I do not think announcements are worship, and that is why we very intentionally do not have them as part of our Sunday morning worship service. We used to. My home church growing up always had announcements in the middle of the service as well. Even then I thought it a bit odd that the song leader would get up after five minutes of announcements and say something like, "As we continue in our worship, turn in your hymnals..." and I would think, "Don't you mean, as we resume our worship?"

Not that I think it's wrong to have announcements during a service, but I've found it's not best for our ministry. In my experience they only distract our minds from what we are doing. They take our minds off of God and put them on next week's potluck.

We are by no means a "formal" church. We're small, rural, and very family oriented. But we strive to be very thoughtful and purposeful in our most important activity as a body - Sunday corporate worship. A typical service begins with a prelude, followed by a call to worship -- which may consist of scripture reading, or some opening exhortation to focus our minds on what we are about to engage in. We often follow this with a few moments of silent prayer to quiet and focus hearts and minds, ended by a pastoral prayer. Then the first hymn or hymns, and from there the service flows in a (hopefully) uninterrupted progression of praise, praying, reading, testifying, culminating in the preaching of the Word and a call to respond. This is all designed to accomplish specific worship objectives. To insert announcements anywhere in that progression is counter-productive and requires some extra element to "get back on track."

We have experimented with various ways of communicating necessary organizational information to the congregation: Sometimes Pastor will make a few announcements just before dismissing after the final hymn. At other times we have made a few brief announcements at the very beginning, before the call to worship. Most recently and most effective has been simply printing announcements in the worship bulletin. (In fact, they've always been printed, we've just been being needlessly redundant and the people had become dependent on it.) It's taken a while for the folks to learn that they actually DO need to read the worship bulletin Smile but they have caught on.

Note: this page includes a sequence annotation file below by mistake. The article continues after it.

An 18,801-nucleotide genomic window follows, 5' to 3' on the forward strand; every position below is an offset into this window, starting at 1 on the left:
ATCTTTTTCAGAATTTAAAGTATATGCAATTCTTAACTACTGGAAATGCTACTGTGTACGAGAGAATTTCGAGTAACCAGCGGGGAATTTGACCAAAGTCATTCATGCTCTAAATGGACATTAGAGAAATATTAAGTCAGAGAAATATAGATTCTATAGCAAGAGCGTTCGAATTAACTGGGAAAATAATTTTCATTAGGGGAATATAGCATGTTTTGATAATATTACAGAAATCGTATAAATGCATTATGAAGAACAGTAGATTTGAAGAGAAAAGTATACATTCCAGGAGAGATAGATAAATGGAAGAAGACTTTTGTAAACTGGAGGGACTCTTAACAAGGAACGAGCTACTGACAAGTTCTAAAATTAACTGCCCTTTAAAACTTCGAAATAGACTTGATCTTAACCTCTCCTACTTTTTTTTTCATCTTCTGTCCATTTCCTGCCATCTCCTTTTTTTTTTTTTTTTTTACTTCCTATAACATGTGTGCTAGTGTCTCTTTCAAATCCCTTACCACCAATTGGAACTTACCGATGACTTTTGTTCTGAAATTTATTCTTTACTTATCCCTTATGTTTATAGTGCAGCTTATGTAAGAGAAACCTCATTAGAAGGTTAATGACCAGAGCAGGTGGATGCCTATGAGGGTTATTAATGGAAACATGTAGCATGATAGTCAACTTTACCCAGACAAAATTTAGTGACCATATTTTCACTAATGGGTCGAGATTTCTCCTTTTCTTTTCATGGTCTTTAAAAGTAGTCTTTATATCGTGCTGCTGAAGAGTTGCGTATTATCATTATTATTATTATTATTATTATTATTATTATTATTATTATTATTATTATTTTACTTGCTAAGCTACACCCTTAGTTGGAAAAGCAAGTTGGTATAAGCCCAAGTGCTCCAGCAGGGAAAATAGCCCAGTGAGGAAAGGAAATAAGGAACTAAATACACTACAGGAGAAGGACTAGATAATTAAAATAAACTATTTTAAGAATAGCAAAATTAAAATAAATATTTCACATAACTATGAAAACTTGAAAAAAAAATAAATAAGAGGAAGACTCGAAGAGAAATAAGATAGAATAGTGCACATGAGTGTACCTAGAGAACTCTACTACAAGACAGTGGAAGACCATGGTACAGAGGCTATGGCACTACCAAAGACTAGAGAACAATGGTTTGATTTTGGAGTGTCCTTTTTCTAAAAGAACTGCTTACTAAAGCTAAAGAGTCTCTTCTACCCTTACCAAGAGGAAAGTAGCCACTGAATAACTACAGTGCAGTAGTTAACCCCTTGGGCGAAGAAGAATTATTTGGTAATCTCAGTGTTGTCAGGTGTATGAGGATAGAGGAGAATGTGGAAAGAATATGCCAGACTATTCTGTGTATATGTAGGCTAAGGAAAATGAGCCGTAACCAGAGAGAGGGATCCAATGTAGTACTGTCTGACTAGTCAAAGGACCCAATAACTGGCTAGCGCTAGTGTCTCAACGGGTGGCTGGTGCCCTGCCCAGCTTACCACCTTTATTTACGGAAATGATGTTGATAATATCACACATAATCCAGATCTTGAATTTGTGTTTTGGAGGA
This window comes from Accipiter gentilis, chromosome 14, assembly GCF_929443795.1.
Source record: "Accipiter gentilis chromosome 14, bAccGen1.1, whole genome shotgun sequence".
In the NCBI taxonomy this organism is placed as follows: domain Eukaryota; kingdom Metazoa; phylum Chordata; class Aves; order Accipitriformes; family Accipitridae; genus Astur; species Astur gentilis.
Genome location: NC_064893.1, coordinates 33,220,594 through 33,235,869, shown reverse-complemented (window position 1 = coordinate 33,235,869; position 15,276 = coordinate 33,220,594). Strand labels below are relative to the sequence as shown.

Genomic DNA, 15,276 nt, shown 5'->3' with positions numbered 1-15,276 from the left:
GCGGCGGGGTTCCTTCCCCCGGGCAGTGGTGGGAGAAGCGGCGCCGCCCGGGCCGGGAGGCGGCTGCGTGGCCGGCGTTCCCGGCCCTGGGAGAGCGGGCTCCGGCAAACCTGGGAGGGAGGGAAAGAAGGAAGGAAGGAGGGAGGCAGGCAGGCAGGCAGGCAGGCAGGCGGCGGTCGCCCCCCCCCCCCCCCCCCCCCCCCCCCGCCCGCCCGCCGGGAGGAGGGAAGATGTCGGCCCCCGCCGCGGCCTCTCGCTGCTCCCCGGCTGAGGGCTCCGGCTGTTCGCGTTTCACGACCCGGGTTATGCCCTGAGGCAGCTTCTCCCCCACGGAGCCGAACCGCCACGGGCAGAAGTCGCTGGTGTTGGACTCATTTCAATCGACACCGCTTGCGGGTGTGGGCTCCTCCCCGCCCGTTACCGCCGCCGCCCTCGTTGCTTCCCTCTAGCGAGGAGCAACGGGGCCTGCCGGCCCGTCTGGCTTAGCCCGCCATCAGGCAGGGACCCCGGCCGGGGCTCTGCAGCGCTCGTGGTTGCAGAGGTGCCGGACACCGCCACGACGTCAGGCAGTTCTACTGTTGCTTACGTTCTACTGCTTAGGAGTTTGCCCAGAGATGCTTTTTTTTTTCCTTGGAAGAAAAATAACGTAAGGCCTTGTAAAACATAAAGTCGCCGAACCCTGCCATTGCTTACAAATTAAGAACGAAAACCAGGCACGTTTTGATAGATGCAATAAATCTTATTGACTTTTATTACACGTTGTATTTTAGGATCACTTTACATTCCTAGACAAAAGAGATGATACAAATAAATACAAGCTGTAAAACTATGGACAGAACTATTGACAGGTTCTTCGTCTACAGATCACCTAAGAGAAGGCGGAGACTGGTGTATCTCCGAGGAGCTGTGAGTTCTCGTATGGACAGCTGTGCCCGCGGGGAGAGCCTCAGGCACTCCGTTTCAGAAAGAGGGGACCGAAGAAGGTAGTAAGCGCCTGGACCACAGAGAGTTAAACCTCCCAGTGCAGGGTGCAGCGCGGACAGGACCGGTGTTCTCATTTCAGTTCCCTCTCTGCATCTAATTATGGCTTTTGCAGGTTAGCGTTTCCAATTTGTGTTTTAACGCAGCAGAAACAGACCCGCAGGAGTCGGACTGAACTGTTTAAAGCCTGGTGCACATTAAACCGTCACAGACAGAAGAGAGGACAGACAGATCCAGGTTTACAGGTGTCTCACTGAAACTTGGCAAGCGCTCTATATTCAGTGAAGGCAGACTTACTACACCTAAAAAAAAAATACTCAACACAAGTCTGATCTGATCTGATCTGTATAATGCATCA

As we have become more intentional in our worship, actively trying to educate the congregation by calling their attention to what we're doing and why we're doing it, it has been exciting to see the difference in the worship service. For us, eliminating announcements has been one small part of that process. When we're gathered for worship, let's worship!

John Benzing's picture

Aaron Blumer wrote:
But I personally believe in drawing the line short of eliminating songs that clearly give God the praise for the blessings of country. As I said before (referring to the hymn For The Goodness of the Earth) if we can praise God for sites and smells, good food and friends, we can sure praise Him for a good country.

I agree it is important to praise God for these good things. But what if in the service to praise these good things (let's say food, for example) we had farmers stand up and we corporately thanked them for the food they grow, and then we had a couple of songs about how wonderful the food production is in our country and even had the congregation dress in clothes that they think would represent what farmers would wear. At that point does it appear we are thanking God for food or have we passed a line and started worshiping the creation instead of the Creator.

This is an extreme example, but isn't the Bible replete with examples of God's people being led astray from worshiping God. Maybe this is just my personal prejudice, but it seems to me that the hardest part of worshiping Christ is keeping focus on Him. Anything that distracts from that focus should be discarded.

Greg Long's picture

Eric R. wrote:
That's a good question, Greg.

I do not think announcements are worship, and that is why we very intentionally do not have them as part of our Sunday morning worship service. We used to. My home church growing up always had announcements in the middle of the service as well. Even then I thought it a bit odd that the song leader would get up after five minutes of announcements and say something like, "As we continue in our worship, turn in your hymnals..." and I would think, "Don't you mean, as we resume our worship?"

Not that I think it's wrong to have announcements during a service, but I've found it's not best for our ministry. In my experience they only distract our minds from what we are doing. They take our minds off of God and put them on next week's potluck.